Tell the Devil I’m Gettin’ There As Fast As I Can
Bordello Records

Ray Wylie Hubbard fills a pretty singular spot in the lineage of Texas’ country/folk/roots music: a legend and influence to many, yes, but more so than anyone he’s down in the gigging and songwriting mix with the relative youngsters that admire and emulate him. Others of his more-or-less generation might have been removed from the fold by premature passings (Townes Van Zandt, Doug Sahm) or longtime residences outside their Lone Star home (Guy Clark, Steve Earle), but Hubbard has made the most out of the long ongoing second act of his life and career. He’s writing songs and trading licks onstage with some of the brightest young artists to arise in his wake, and he’s been among the most prolific and consistent modern songwriters of any age or genre. So at least every couple of years we get another helping of Hubbard’s gritty imagination and philosophical soul.

Tell the Devil I’m Gettin’ There as Fast as I Can (we’ll just call it Tell the Devil from here on out … I’m not getting paid by the word here) is as satisfying as any of his recent albums, and comes at you even more undiluted than usual. Despite his aforementioned knack for collaborative songwriting, these are all solo-credit originals, and it shows (Hubbard also self-produced). Hubbard’s a bit of a self-mythologizer, sure, but from such a tongue-in-cheek angle that it doesn’t grate. These songs are shot through with his personality, philosophy, and history; equal parts swagger and shrug, he’ll conjure himself up some hoodoo powers on “Dead Thumb King” or craft a four-minute frontier tragedy on “House of the White Rose Bouquet” but then turn around and spit lowdown one-liners and what-the-hell howls on “Old Wolf.” “Open G” is literally an audio guitar lesson, which might sound like filler in lesser hands but with Hubbard you really get the sense that he wants you to tune that guitar up and pick along with him. The tradition matters more to him than his own mythology.

As mentioned, there’s no songwriting collaboration this time around, but some uniquely erratic cohorts are on board nonetheless. Mainstream country star Eric Church — an ambitious-songwriting diamond in the rough among the current Top 40 — has gone on record (literally) as a big Hubbard fan, and he lends a little marquee-friendly background vocal juice to the title track alongside alt-country queen Lucinda Williams. Patty Griffin lends considerable sweetness to the starkly beautiful closer “In Times of Cold,” an alchemic matchup to be grateful for. From considerably farther out of left field, Austin’s indie arena-rock jokesters Bright Light Social Hour pop up in full on “The Rebellious Sons”; they meet him more than halfway, no doubt, but it’s still a nice shot of rock ’n’ roll adrenaline on a record that leans towards spare.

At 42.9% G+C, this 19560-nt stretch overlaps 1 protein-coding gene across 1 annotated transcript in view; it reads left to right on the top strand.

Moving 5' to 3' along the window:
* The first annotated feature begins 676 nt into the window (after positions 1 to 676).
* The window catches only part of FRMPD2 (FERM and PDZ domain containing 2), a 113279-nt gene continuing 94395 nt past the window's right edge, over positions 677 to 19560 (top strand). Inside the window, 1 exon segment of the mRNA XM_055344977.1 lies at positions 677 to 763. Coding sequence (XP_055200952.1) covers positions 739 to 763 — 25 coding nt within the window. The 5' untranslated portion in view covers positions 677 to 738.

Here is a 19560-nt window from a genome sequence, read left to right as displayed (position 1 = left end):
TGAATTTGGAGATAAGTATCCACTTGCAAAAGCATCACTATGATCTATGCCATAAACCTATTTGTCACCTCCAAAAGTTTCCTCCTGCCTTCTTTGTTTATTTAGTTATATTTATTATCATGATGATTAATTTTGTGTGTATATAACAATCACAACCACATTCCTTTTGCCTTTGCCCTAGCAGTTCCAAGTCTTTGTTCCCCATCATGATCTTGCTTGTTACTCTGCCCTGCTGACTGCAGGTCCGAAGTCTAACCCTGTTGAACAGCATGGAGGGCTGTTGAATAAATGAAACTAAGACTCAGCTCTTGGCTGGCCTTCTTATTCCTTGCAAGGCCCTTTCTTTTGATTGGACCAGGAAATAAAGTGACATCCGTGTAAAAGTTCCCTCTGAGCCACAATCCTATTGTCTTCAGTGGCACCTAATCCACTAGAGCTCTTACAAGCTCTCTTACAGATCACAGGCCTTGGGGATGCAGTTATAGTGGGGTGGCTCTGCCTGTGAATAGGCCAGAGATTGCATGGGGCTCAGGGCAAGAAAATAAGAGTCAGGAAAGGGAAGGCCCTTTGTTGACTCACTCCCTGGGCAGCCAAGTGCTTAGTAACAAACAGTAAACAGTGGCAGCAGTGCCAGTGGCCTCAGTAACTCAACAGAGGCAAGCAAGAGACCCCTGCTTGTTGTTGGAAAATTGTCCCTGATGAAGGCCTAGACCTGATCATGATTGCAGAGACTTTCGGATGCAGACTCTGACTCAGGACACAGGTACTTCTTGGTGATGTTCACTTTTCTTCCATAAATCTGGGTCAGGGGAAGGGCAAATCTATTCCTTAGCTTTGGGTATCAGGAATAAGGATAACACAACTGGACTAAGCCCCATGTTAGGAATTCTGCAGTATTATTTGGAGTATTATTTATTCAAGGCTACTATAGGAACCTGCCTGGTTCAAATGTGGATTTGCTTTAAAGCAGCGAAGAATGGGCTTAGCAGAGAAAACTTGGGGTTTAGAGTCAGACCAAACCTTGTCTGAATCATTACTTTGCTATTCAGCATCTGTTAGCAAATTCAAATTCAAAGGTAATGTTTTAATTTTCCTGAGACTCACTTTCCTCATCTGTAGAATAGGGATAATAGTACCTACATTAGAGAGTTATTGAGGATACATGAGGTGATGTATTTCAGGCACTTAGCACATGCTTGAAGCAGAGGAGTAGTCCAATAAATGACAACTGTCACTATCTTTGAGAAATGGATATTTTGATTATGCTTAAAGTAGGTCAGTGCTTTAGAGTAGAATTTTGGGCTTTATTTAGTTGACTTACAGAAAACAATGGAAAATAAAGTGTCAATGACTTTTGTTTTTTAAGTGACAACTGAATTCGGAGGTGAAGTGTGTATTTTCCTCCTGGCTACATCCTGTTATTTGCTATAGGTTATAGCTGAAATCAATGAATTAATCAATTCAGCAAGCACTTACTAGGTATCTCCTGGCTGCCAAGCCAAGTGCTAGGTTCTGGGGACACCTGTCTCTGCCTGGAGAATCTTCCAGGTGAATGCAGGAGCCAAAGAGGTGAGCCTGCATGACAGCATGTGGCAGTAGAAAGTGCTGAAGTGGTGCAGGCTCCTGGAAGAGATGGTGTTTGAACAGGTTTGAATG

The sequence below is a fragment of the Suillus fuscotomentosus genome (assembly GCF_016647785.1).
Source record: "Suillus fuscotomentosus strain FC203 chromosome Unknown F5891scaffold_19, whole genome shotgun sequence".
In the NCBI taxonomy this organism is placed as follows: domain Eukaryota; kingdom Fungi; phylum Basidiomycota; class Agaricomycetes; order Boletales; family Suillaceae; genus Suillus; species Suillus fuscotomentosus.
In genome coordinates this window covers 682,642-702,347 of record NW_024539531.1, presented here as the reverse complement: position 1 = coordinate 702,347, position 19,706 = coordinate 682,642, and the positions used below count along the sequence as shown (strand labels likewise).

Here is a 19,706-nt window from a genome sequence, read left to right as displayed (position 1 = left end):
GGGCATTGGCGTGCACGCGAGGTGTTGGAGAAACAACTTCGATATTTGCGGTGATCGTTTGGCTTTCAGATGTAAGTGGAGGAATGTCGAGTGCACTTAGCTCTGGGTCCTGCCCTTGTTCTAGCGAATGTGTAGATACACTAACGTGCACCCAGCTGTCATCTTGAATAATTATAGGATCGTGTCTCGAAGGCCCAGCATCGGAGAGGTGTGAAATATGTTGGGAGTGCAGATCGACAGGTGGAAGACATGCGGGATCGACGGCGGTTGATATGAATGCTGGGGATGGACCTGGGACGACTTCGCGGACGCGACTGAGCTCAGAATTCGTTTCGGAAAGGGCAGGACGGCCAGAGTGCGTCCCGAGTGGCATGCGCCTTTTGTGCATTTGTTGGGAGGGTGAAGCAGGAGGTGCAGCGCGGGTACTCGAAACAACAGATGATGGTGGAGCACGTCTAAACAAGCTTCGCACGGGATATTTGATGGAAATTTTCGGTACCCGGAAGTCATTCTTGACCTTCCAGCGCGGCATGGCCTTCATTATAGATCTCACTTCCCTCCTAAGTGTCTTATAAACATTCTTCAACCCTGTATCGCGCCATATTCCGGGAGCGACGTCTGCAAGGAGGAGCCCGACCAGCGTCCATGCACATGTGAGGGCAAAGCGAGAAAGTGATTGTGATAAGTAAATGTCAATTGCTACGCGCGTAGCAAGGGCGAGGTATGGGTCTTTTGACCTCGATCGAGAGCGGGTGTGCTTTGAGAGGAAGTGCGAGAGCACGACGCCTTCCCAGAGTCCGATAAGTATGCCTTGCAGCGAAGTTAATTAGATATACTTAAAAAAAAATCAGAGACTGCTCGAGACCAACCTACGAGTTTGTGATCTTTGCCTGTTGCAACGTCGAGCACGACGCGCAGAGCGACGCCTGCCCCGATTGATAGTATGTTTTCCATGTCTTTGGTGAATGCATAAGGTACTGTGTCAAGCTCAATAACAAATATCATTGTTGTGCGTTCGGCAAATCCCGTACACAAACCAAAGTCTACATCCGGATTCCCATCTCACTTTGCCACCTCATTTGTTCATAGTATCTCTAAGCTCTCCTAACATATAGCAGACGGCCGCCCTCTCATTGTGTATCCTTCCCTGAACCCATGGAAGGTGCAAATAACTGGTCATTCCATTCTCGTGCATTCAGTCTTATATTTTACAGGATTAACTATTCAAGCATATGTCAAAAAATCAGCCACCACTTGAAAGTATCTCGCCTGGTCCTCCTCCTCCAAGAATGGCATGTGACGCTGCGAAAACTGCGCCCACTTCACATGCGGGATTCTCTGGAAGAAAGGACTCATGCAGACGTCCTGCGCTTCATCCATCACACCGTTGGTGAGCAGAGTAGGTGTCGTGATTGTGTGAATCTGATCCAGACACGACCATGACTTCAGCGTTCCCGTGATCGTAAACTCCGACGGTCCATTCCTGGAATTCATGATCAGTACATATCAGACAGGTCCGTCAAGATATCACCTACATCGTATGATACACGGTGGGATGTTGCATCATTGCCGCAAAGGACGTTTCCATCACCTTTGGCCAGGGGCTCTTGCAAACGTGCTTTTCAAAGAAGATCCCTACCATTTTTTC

Elsewhere, Hubbard leans mainly on his own guitar talents with some boosts from his son Lucas, mostly low-key percussion from Kyle Schneider, and occasional drop-ins from invaluable ringers like Jeff Plankenhorn and Bukka Allen. His usual lyrical obsessions remain in place — biblical import, road-worn guitar gear, the mythology of the blues and the devil’s pervasive mischief — but he’s a compelling enough songwriter to come at if from new angles. “God Looked Around” is about as straight-up of a retelling of the Book of Genesis as you’re likely to get this year; “Tell the Devil” gets into the specifics of what’s in the back of that alt-country Ford Econoline; “Spider Snaker and Little Sun” resurrects some near-forgotten blues legends; and “Lucifer and the Fallen Angels” road-trips with a liquor-store-robbing devil that’s only a shade more rambunctious than Terry Allen’s hitchhiking Jesus from “Gimme a Ride to Heaven.” As always, there’s some dark corners and deep moments here, lest anyone forget that Hubbard has never been one to shrink away from reckoning with the heavy stuff in song. But for all the gravity his experience and talent offers, there’s still a lot of serious fun lurking in those shadows, too — because that’s the way this Old Wolf rolls. — MIKE ETHAN MESSICK